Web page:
In the never-ending quest to eat fresh plants and animals I find myself shopping for groceries on my way home from the office several times a week. Yeah, there’s a Costco haul of massive proportions from time to time but the regular flow of food from the store to my face is usually done in small quantities that last only a few days (not letting it get furry in the fridge). My go-to store is the Kaneohe Foodland at the windward end of the Likelike Highway; it’s on the way home from the office, easy in and out and plenty of inventory of yummy things. (A side note: it may also be the best-managed store I frequent and I’ve happily told the folks in charge my opinion.)
I’ve been stopping there often for several months and I noticed early on that there was a feeling of calm that I always felt walking back to the truck with my bag of chow. Not Dorothy-and-her-friends-in-the-field-of-poppies calm, just a slight shift in how the day is going. I never really gave it any thought, thinking it was just that I was winding down from the day. Yesterday, however, I figured it out. It was a crystal clear day-after-a-cold-front-scrubbed-the-air and, as I stopped to wave a car past as I was getting ready to cross into the parking lot, the view of the Ko’olau mountain range was simply amazing.
That was it! The pure grandeur of those walls of green that were close enough that I had to look up to see the top. There’s power and grace and a sense of wonder that wads up into a ball and descends on your demeanor and just gives you a moment of “Ahhhh”.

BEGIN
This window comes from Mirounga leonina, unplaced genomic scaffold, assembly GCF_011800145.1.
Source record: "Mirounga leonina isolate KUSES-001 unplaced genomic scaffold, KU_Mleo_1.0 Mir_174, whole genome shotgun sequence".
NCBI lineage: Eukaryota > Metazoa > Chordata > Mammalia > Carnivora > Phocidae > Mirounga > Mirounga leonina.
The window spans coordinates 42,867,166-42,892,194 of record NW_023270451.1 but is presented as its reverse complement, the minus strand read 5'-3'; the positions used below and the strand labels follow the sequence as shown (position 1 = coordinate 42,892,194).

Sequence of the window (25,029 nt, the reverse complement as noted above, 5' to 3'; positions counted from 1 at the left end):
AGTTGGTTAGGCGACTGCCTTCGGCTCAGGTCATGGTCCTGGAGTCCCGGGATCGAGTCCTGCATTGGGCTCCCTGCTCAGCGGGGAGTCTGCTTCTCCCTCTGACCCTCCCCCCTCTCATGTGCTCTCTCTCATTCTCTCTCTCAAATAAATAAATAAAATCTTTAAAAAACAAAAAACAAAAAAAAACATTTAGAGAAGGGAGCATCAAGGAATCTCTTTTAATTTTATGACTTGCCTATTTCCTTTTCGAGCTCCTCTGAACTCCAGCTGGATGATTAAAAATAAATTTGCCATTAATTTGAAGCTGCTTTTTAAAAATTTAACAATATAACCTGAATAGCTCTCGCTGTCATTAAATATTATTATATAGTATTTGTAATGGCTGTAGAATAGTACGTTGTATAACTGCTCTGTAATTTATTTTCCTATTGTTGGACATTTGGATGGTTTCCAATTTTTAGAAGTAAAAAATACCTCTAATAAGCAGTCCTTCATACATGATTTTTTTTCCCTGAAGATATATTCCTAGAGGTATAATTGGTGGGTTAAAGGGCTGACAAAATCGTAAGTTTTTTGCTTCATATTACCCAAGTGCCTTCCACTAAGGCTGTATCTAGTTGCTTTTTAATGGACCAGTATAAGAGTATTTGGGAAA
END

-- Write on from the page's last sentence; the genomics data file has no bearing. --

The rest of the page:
Mighty sneaky, that.
It got me to thinking about other things that have a subliminal effect like that. They touch you just one synapse below the consciousness and something happens to you that you don’t really think about that makes you feel a certain way. Not right in front of you but way at the edge your hearing as part of the background noise of life. You almost can’t hear it but it’s there, just barely. For example, good things:
- Ocean waves lapping at the beach
- A group of children laughing while they play
- The sound of a beer tap filling a gas (you have yours, I have mine…)
- The <beep-beep-beep> in the background in a hospital room (it comes RIGHT to the front of the brain if it just becomes a steady tone but that’s different)
- The sound of breaking glass off in the distance (the screech of tires is pretty much the same thing)
- The high-pitched whining of a dog
Music at the edge of your hearing can be much the same way. Places like a grocery store or mall always have something in the background that can gently dig into your brain. Around here that’s often Hawaiian (which I find makes it impossible to maintain a bad mood) but I suspect that the sound track in some of the more sophisticated stores is subliminally telling you to buy something. Something expensive…something expensive…something expensive.
My favorite Mexican restaurant has music in the background. I was in for lunch one Saturday (just the one margarita, a mango one…fruit is good for you) and someone had put on a reggae channel. I found that I couldn’t put my finger on it for the longest time but something just seemed a little “off”. I eventually figured out that it was the wrong thing in the wrong place but it took quite a while.
The message here is to take a moment and look/listen around you. What’s affecting you and how? Can you learn from this and apply it to your singing? Sure you can, if you understand the meaning of the words (regardless of what language Susie has forced upon you). Sing with the knowledge of the message and I guarantee that it will find its way into the collective mind of the audience and make that piece of music just a little bit more of an experience.
And of course…they’ll go buy something expensive…something expensive…something expensive.